About age-related macular degeneration and uveitis

Uveitis is the inflammation of the uveal tract (iris, ciliary body and choroid), but can also cause inflammation of nearby tissues, such as the retina, the optic nerve and the vitreous humor. General vision problems, floaters-spots in the eye, eye pain and redness, photophobia, headache, small pupil, alteration of iris color are common symptoms. If left untreated, uveitis can lead to severe eye problems, including blindness, cataracts, glaucoma, damage to the optic nerve, and detachment of the retina. In non-infectious uveitis there is a need for new therapies to avoid the abundant complications of long-term corticosteroid use.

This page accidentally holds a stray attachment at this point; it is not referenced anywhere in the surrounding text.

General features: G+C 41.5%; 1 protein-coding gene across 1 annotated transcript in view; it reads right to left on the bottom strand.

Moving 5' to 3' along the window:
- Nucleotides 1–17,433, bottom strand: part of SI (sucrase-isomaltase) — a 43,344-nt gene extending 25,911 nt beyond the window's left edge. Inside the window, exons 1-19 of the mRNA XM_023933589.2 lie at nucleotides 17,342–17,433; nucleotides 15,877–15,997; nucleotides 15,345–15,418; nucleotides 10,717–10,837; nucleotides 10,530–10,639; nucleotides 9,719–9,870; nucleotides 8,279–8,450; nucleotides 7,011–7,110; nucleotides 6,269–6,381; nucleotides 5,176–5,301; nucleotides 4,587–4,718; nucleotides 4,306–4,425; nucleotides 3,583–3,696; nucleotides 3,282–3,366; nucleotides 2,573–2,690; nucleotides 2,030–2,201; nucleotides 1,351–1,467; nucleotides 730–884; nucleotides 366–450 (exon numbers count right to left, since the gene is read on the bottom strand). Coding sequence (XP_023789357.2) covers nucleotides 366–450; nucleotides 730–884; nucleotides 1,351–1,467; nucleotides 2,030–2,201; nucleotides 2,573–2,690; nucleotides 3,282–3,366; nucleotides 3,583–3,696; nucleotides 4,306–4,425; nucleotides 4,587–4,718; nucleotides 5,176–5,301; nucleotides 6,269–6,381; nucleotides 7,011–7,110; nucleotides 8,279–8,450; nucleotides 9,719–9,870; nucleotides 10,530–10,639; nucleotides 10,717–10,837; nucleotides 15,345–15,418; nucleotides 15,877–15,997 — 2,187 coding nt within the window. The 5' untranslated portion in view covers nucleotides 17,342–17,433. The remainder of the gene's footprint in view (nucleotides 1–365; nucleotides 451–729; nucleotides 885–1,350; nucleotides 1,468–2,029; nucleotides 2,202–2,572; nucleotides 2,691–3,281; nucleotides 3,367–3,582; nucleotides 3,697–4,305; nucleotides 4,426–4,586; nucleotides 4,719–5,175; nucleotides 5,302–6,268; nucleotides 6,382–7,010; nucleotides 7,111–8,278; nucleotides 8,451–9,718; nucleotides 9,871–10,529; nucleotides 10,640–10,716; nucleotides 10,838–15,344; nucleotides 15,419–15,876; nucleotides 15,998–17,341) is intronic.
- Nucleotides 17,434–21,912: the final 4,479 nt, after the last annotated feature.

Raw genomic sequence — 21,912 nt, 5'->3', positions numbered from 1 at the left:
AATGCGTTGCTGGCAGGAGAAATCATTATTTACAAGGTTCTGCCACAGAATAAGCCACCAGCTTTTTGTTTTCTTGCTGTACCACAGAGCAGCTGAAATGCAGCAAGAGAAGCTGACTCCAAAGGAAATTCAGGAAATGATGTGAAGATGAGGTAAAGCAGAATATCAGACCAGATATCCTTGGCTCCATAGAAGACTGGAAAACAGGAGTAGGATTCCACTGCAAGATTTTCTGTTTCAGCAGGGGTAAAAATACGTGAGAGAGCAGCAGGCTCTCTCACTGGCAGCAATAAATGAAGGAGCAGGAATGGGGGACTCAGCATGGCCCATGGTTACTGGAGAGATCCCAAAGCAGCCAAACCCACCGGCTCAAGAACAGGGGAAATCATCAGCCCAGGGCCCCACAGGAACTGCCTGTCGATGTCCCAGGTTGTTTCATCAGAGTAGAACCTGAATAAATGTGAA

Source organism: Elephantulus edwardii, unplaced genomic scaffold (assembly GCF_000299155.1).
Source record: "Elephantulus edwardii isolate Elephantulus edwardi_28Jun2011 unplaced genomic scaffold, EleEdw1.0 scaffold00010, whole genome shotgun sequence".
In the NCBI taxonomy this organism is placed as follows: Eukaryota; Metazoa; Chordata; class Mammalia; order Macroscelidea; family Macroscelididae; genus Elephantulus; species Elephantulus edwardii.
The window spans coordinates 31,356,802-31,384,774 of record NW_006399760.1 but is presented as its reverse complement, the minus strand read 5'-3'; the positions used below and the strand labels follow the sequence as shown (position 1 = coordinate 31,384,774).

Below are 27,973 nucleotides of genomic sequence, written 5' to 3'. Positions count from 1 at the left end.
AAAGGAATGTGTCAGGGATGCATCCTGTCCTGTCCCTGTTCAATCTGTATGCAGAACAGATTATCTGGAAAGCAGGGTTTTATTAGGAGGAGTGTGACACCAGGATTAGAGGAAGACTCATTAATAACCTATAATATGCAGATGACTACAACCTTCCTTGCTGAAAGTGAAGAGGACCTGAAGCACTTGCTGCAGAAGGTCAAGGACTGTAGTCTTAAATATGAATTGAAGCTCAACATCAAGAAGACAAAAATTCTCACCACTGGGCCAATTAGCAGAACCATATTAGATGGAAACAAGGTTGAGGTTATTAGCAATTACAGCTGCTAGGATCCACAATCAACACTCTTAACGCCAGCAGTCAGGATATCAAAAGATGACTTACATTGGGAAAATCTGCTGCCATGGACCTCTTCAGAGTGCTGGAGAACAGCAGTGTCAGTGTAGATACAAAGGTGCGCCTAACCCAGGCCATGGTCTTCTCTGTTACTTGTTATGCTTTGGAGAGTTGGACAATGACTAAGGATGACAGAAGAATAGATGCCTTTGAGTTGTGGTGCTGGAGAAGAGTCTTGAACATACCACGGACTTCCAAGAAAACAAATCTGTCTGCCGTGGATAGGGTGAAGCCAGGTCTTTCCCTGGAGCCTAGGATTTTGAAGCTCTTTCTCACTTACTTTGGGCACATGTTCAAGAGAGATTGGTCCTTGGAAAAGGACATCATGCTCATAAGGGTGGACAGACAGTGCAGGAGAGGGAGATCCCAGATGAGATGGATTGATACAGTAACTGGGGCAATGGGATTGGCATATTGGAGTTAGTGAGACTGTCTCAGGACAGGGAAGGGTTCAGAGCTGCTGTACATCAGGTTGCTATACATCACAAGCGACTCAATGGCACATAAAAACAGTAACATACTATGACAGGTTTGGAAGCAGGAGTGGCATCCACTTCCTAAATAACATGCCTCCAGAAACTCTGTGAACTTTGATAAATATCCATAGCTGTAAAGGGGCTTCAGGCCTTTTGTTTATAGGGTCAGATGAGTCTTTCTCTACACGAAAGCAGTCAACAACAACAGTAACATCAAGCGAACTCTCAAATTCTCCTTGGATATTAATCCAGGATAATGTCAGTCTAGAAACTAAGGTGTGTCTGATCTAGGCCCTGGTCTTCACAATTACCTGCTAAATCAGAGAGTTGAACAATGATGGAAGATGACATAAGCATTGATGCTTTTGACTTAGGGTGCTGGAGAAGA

Age-related macular degeneration (AMD) is caused by damage to the macula or retina, which results in blurred or loss of vision in the center of the visual field and the leading cause of blindness in the Western world. In the neovascular AMD, the “wet” form of advanced AMD (wAMD), abnormal blood vessel growth in the eye leads to vision loss. Bleeding, leaking and scarring from these vessels cause irreversible damage and retinal detachment. About 10-20 % of late-stage AMD cases progress into wAMD, and is responsible for 90% of acute blindness due to age-related macular degeneration. Standard care of wAMD is frequent invasive intravitreal injections of antibodies targeting the vascular endothelial growth factor (VEGF). However, even with these therapies, there is a great unmet need of new effective treatments with less invasive and more convenient delivery modalities.